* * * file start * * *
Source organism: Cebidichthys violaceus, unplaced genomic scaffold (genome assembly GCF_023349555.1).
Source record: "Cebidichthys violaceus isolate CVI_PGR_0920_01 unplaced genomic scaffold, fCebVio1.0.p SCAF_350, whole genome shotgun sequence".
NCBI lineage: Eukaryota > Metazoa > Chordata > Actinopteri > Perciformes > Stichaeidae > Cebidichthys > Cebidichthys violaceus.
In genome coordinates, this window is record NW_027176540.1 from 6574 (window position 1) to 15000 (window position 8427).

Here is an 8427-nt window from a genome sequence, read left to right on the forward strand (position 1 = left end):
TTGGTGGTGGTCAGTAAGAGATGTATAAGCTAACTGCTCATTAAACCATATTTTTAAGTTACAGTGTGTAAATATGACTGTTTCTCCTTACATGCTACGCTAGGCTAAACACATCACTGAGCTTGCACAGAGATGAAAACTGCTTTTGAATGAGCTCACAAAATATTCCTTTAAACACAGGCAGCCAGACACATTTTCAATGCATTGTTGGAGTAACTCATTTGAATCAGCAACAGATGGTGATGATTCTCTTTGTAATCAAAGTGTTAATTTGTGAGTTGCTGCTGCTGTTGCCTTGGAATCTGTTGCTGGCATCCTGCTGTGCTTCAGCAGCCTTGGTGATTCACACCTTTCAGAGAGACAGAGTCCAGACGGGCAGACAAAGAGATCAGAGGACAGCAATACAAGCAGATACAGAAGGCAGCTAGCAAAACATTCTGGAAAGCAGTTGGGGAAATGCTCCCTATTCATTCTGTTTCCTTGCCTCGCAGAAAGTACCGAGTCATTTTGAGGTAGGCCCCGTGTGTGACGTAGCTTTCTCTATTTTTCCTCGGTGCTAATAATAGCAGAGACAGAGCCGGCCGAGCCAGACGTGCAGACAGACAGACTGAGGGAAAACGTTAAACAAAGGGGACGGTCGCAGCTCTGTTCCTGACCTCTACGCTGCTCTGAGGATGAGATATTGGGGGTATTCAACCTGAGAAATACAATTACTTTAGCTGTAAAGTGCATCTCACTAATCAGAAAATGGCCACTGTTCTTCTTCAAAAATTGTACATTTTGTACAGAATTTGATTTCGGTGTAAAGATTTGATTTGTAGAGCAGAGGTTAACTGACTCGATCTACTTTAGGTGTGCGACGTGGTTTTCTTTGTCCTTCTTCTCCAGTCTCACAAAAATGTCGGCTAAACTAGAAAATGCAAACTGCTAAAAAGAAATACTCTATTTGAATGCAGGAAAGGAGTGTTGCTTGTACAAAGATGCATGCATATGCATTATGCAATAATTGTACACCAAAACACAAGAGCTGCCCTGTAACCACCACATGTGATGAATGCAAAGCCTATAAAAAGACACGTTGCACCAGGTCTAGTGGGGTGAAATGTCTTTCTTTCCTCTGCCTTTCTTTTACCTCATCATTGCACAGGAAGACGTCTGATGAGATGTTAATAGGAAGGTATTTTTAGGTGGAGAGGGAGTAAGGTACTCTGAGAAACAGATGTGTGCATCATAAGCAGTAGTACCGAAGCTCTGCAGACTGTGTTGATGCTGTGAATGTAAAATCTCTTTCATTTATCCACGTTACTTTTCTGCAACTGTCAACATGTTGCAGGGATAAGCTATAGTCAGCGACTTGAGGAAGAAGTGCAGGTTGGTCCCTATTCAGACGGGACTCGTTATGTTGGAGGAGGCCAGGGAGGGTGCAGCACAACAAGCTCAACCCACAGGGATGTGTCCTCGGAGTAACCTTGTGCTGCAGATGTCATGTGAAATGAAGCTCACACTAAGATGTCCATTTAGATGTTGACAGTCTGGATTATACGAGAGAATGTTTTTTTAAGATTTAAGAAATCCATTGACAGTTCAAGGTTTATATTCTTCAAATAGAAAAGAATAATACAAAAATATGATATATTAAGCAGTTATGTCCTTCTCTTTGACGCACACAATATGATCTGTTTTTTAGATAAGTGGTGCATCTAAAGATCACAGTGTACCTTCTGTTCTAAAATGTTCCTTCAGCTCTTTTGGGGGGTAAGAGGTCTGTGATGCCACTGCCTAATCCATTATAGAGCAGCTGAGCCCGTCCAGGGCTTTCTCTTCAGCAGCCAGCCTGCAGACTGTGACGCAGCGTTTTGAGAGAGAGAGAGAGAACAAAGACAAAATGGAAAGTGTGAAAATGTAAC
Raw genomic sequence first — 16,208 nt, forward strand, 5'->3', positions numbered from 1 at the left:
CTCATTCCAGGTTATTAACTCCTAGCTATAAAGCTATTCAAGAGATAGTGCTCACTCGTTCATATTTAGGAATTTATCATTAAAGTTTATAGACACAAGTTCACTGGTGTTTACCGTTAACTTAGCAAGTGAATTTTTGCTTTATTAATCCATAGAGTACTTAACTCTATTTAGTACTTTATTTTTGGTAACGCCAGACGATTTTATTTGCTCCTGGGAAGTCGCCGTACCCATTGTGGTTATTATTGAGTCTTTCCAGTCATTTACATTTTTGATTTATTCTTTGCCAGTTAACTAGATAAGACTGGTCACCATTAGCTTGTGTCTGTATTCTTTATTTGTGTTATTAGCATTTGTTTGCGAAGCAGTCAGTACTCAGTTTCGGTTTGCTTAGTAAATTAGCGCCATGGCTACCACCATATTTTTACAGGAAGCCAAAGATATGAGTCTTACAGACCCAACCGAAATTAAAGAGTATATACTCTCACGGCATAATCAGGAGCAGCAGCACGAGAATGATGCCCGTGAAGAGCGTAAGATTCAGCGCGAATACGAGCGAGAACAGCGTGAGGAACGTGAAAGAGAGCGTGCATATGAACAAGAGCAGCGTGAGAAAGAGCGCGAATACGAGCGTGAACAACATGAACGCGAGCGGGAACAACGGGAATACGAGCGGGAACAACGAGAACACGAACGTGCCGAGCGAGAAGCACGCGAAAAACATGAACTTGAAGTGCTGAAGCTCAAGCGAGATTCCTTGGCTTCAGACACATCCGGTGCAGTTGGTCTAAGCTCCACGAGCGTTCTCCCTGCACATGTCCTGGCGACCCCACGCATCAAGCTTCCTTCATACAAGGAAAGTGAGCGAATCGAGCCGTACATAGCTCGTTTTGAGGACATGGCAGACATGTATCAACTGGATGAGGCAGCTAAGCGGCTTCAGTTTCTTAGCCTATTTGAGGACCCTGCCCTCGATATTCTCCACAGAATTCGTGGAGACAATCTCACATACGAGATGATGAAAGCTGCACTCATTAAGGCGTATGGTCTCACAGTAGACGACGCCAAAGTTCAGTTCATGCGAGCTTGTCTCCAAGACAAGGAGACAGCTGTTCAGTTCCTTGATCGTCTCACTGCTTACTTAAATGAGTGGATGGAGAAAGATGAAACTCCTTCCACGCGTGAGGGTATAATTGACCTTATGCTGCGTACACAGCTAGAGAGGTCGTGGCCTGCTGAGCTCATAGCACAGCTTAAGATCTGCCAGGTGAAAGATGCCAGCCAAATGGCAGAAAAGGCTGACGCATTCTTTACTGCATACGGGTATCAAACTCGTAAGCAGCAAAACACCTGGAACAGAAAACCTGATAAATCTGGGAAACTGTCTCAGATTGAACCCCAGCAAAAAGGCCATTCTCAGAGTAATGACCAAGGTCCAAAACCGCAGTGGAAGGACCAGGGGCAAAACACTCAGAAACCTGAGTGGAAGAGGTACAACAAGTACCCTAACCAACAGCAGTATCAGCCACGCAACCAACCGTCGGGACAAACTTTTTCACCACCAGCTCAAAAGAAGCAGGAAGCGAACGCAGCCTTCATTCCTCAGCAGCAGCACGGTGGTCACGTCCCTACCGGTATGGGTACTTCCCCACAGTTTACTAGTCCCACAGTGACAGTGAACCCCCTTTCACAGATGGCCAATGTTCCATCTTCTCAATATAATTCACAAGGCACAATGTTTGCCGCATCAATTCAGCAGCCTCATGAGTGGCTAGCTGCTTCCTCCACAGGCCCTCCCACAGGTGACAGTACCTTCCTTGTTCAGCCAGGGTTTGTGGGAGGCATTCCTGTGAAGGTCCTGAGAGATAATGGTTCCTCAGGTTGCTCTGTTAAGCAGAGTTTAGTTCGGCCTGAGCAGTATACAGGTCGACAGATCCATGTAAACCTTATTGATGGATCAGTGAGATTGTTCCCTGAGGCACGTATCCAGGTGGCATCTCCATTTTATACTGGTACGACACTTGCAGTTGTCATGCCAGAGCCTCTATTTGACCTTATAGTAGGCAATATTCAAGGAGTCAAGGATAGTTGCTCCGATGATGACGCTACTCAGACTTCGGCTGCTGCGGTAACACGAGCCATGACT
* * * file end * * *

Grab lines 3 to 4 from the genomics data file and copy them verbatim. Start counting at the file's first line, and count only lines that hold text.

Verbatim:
NCBI lineage: Eukaryota > Metazoa > Chordata > Actinopteri > Perciformes > Stichaeidae > Cebidichthys > Cebidichthys violaceus.
In genome coordinates, this window is record NW_027176540.1 from 6574 (window position 1) to 15000 (window position 8427).